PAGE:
By Cristine Griffing, ATC; reviewed by Deanne Haag, MD

After much needed, unscheduled summer fun, adjusting to a back-to-school schedule can take time and patience (from both parent and child). Parents and experts alike know the importance of a good night’s sleep in relation to a child or teen’s attention span, behavior, memory and overall physical health. Also noteworthy, lack of sleep can foster inactivity, increased risk for injuries and have negative impacts on a child’s emotional wellbeing.

School-aged children and teen sleep recommendations (American Academy of Pediatrics)

  • 3-5 years: 10-13 hours, including naps
  • 6-12 years:  9-12 hours
  • 13-18 years: 8-10 hours

A good night’s rest is measured not only by duration, but also quality and regulation- so getting back on a schedule is crucial. Use the following tips to help with this year’s back-to-school transition and head into the school year well rested.

It can take the body over a week to reset after a long summer of late nights and sleeping in. Start now to get them ready for their first day of school wake-up call. NMC Pediatrics physician, Dr. Deanne Haag says,

“Start early- a few weeks before school starts. It is difficult to make the adjustment all at once-so I recommend going to bed 10-15 min earlier and waking up 10-15 min earlier every few days until you reach the desired bedtime and wake-up times. The more off-schedule a person is, the longer it will take to return to the desired times, so start early and stick to it as best you can.”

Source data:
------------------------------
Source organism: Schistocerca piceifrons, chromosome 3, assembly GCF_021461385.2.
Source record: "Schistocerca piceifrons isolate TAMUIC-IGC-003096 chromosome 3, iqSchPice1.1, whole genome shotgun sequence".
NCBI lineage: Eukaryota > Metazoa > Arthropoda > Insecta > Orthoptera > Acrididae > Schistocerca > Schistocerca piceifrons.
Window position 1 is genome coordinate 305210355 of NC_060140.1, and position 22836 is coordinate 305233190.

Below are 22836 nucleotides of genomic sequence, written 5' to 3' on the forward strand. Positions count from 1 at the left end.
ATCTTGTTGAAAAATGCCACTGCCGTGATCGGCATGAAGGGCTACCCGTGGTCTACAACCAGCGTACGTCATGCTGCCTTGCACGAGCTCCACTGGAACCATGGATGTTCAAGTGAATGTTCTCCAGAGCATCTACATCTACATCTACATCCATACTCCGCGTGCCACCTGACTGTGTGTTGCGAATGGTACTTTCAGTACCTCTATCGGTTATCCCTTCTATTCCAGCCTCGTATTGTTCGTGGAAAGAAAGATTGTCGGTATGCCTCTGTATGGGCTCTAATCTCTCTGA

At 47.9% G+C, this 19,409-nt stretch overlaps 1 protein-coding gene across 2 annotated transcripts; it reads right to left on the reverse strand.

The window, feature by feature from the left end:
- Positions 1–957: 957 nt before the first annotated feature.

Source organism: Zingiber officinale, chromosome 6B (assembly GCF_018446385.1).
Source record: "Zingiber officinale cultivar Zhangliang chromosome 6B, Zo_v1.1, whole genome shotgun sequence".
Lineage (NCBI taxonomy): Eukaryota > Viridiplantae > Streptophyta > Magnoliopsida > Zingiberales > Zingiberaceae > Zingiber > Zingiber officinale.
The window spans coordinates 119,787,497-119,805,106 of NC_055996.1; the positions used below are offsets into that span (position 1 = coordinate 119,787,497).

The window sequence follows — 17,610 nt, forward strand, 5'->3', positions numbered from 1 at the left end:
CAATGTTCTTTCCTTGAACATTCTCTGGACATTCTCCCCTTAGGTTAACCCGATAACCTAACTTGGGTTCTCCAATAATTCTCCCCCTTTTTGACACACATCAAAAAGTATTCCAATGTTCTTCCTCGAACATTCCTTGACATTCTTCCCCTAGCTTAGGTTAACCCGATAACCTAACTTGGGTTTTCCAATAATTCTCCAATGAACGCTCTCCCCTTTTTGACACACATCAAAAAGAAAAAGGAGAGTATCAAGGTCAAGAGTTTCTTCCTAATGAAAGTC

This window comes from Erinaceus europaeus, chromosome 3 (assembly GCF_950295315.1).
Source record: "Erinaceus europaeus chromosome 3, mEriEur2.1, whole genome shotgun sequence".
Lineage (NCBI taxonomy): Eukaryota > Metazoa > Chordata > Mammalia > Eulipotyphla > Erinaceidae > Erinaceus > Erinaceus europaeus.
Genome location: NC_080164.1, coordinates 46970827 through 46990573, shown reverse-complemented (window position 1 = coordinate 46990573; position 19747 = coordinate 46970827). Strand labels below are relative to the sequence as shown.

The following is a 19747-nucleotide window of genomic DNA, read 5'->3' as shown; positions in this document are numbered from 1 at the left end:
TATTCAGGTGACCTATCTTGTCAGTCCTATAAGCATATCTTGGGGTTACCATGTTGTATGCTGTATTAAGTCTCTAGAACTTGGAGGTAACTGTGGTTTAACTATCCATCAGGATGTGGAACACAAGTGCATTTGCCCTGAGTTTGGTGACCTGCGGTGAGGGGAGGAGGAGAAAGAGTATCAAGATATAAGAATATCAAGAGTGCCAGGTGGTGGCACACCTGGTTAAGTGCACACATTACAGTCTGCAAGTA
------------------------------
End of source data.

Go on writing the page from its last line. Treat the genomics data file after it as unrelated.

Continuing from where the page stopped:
The Centers for Disease Control recommends that children and adolescents get at least 60 minutes of physical activity daily to promote overall health.

This can include caffeine, screen time and vigorous play. For restful sleep, be sure to limit any caffeine after 4pm- for children this may include soda, or coffee for adults. In addition to limiting screen time in general, The American Academy of Pediatrics recommends eliminating all screen time at least 30 minutes before bed, including TV, computers and tablets. In addition, to help children wind down, the AAP recommends that vigorous play or exercise be held off in the 3 hours leading to bedtime.

In addition to removing TVs, tablets, and phones from the bedroom, invest in room darkening window treatments and add a sound machine to reduce noise-related waking.

For more information and tips on back-to-school, sleep and overall pediatric health, visit www.healthychildren.org (an American Academy of Pediatrics website)